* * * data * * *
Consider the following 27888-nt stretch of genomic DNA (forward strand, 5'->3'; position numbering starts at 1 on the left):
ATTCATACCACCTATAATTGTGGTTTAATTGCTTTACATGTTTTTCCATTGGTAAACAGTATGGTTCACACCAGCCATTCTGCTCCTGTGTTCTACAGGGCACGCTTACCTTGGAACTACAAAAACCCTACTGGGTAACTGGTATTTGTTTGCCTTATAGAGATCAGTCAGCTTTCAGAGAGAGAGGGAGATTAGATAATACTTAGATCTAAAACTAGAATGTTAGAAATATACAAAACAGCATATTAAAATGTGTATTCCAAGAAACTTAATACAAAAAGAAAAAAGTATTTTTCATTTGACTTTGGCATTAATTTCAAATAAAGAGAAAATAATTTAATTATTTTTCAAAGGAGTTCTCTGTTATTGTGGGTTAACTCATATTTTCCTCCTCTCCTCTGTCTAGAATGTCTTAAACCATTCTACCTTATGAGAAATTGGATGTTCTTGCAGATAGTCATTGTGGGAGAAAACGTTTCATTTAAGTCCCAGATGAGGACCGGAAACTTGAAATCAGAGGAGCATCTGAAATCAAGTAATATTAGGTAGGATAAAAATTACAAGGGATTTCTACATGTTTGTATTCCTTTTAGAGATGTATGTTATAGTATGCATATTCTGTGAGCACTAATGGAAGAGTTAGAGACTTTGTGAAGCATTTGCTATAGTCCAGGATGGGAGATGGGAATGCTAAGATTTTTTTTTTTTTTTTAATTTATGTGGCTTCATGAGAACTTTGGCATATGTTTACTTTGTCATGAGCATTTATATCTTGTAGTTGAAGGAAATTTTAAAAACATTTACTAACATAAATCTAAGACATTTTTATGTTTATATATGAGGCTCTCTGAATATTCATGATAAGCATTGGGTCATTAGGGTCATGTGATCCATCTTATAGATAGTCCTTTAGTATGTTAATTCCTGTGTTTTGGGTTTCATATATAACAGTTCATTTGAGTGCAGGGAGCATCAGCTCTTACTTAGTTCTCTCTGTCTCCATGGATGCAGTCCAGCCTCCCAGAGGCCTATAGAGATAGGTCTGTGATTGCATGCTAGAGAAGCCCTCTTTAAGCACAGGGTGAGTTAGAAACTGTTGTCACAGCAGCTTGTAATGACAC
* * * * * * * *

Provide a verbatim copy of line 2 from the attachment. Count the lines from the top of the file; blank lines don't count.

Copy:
ATTCATACCACCTATAATTGTGGTTTAATTGCTTTACATGTTTTTCCATTGGTAAACAGTATGGTTCACACCAGCCATTCTGCTCCTGTGTTCTACAGGGCACGCTTACCTTGGAACTACAAAAACCCTACTGGGTAACTGGTATTTGTTTGCCTTATAGAGATCAGTCAGCTTTCAGAGAGAGAGGGAGATTAGATAATACTTAGATCTAAAACTAGAATGTTAGAAATATACAAAACAGCATATTAAAATGTGTATTCCAAGAAACTTAATACAAAAAGAAAAAAGTATTTTTCATTTGACTTTGGCATTAATTTCAAATAAAGAGAAAATAATTTAATTATTTTTCAAAGGAGTTCTCTGTTATTGTGGGTTAACTCATATTTTCCTCCTCTCCTCTGTCTAGAATGTCTTAAACCATTCTACCTTATGAGAAATTGGATGTTCTTGCAGATAGTCATTGTGGGAGAAAACGTTTCATTTAAGTCCCAGATGAGGACCGGAAACTTGAAATCAGAGGAGCATCTGAAATCAAGTAATATTAGGTAGGATAAAAATTACAAGGGATTTCTACATGTTTGTATTCCTTTTAGAGATGTATGTTATAGTATGCATATTCTGTGAGCACTAATGGAAGAGTTAGAGACTTTGTGAAGCATTTGCTATAGTCCAGGATGGGAGATGGGAATGCTAAGATTTTTTTTTTTTTTTTAATTTATGTGGCTTCATGAGAACTTTGGCATATGTTTACTTTGTCATGAGCATTTATATCTTGTAGTTGAAGGAAATTTTAAAAACATTTACTAACATAAATCTAAGACATTTTTATGTTTATATATGAGGCTCTCTGAATATTCATGATAAGCATTGGGTCATTAGGGTCATGTGATCCATCTTATAGATAGTCCTTTAGTATGTTAATTCCTGTGTTTTGGGTTTCATATATAACAGTTCATTTGAGTGCAGGGAGCATCAGCTCTTACTTAGTTCTCTCTGTCTCCATGGATGCAGTCCAGCCTCCCAGAGGCCTATAGAGATAGGTCTGTGATTGCATGCTAGAGAAGCCCTCTTTAAGCACAGGGTGAGTTAGAAACTGTTGTCACAGCAGCTTGTAATGACAC